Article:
EDGEWOOD, Fla. – Gatlin Hall Brewing is getting ready to open up shop in Edgewood, not far from Orlando’s SoDo neighborhood, in just a few weeks.
The brewery has made overtures about its opening several times previously, only to have the date pushed back, but owner Mike Brady said this time he means it.
“We are much more confident than we have been in the past, but I have thought about beginning our last couple of social media posts with ‘Just kidding on that last one,’” he said.
Brady said most of the delays have come down to design issues as he and his partners are converting retails spaces in a shopping plaza into their brewery.
“We took what used to be five retail spaces and we’re trying to make it into a full functioning brewery, restaurant, taproom and adding an outdoor beer garden. So, to pull that together from what it was to what it is — and do that in conjunction with the city of Edgewood and Orange County — there’s definitely been a couple of hoops that we’ve had to jump through,” he said.
While Brady is confident they are getting close to opening the doors to a thirsty public, he is not quite ready to commit to a date — just in case.
However, he feels Gatlin Hall Brewing will be worth the wait. He said that his team plans to offer a variety of lagers, IPAs, sours and dark beers all made by Gatlin’s in-house brewer, Tyler Rosenberg, who comes with quite the pedigree.
“We hired him from Cigar City (Brewing), which if you’re going to look at hiring someone from a brewery in the state of Florida that certainly is not a bad one to pull somebody from,” Brady said. “Prior to that he was Coppertail (Brewing) and some smaller breweries in the Tampa area — he’s a native-born and raised out there. Even equally exciting, to me, is he’s won a handful of homebrew competitions concurrently, while he was also building up this brewery resume on the commercial scale. So he’s got a wonderful background.”
Gatlin Hall will have more to offer than just beer, according to Brady. It will also feature three food stalls — Da Kine Poke Bowls, Frenchy’s Wood Fired and Willy’s Original.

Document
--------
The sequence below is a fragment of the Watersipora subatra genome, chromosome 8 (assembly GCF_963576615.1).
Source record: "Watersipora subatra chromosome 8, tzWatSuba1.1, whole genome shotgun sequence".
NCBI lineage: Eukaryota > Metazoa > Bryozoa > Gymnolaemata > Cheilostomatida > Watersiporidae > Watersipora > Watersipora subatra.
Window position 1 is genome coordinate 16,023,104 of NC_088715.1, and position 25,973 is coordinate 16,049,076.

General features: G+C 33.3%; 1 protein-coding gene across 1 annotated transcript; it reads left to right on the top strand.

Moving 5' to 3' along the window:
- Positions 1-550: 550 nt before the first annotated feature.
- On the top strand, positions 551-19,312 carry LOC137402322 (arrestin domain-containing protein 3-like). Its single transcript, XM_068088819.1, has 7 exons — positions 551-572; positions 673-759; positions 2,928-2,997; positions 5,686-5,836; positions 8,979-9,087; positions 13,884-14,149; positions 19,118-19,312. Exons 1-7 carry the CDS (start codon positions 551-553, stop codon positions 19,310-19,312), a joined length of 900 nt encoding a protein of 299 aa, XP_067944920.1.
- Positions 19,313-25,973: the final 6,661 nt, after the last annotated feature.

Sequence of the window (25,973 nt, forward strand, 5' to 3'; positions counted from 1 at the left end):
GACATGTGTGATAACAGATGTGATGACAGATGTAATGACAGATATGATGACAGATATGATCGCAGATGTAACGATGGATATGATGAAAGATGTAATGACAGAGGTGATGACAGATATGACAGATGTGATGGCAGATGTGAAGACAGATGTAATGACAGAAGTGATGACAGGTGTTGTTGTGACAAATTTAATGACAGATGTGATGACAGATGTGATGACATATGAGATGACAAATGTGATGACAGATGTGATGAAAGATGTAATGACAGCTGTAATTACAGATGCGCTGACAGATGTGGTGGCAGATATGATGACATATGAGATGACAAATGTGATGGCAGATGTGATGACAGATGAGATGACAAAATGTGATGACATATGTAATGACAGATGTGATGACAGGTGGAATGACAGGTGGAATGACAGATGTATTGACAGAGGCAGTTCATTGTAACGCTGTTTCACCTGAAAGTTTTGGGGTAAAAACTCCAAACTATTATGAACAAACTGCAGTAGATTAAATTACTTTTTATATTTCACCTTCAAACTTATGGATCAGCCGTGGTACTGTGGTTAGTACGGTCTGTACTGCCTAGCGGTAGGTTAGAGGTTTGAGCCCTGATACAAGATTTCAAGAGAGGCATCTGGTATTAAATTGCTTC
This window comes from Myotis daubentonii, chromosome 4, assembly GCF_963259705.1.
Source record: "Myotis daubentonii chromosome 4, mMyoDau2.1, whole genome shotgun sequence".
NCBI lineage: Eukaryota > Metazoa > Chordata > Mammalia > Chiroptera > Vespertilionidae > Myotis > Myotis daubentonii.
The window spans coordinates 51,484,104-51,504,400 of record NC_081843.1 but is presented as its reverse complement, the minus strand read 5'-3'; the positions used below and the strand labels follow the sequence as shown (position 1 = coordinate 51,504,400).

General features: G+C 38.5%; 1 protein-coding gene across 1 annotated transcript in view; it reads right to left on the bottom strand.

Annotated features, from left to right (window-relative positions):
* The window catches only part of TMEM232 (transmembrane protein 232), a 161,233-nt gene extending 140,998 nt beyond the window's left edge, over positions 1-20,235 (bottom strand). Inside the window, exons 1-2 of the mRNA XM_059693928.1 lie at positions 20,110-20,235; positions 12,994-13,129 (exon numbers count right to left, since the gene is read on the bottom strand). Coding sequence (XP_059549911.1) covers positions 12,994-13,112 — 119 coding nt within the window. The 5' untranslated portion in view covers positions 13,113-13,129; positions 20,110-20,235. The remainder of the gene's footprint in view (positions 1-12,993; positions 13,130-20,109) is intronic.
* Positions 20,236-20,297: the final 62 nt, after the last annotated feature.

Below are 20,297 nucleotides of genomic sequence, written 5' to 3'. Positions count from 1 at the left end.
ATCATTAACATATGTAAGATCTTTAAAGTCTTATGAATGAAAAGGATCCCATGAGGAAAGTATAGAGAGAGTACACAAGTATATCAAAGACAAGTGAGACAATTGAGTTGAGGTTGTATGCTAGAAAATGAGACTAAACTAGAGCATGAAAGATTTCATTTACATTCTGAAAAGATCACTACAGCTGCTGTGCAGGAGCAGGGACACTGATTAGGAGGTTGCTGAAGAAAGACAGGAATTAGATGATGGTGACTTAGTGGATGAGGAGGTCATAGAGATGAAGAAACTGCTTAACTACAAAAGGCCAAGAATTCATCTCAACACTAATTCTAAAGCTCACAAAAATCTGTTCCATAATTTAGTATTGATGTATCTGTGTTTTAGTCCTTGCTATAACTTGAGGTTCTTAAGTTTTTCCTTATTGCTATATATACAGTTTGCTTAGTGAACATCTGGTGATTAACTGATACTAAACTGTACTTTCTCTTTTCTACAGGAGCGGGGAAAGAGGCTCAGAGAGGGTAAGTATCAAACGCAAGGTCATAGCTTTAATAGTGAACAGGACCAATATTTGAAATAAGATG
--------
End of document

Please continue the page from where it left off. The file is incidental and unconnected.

Brady said Frenchy’s and Willy’s are run by Jim Nuetzi; the former executive chef for Capital Grille and Olive Garden, and Pillippe Villain; the owner of Big Fin Seafood.
“Frency’s will feature wood fire pizzas, oven roasted chicken wings and salads while Willy’s will be serving smash burgers and sandwiches. So between those two new concepts and, of course, Da Kine Poke - we really hope that our food options will offer a little bit of something for everybody.”
Brady said he really saw an opportunity in brewing in Orlando. After living in Michigan and North Carolina, he found the beer scene here to be lacking.
“Those two states are a little bit ahead of Florida on the craft beer boom curve over the years,” Brady said. “It just seemed like there was room for more.”
He is not the only one who finds the Orlando area’s craft beer scene somewhat lacking. The city was recently ranked among the worst in the nation for craft beer. Despite that, more breweries are making their home in greater Orlando and Brady said he is happy to be a part of the scene.
“We’re thrilled to be part of the trend of trying to change that outlook of whether or not Orlando is indeed a craft beer destination,” he said.
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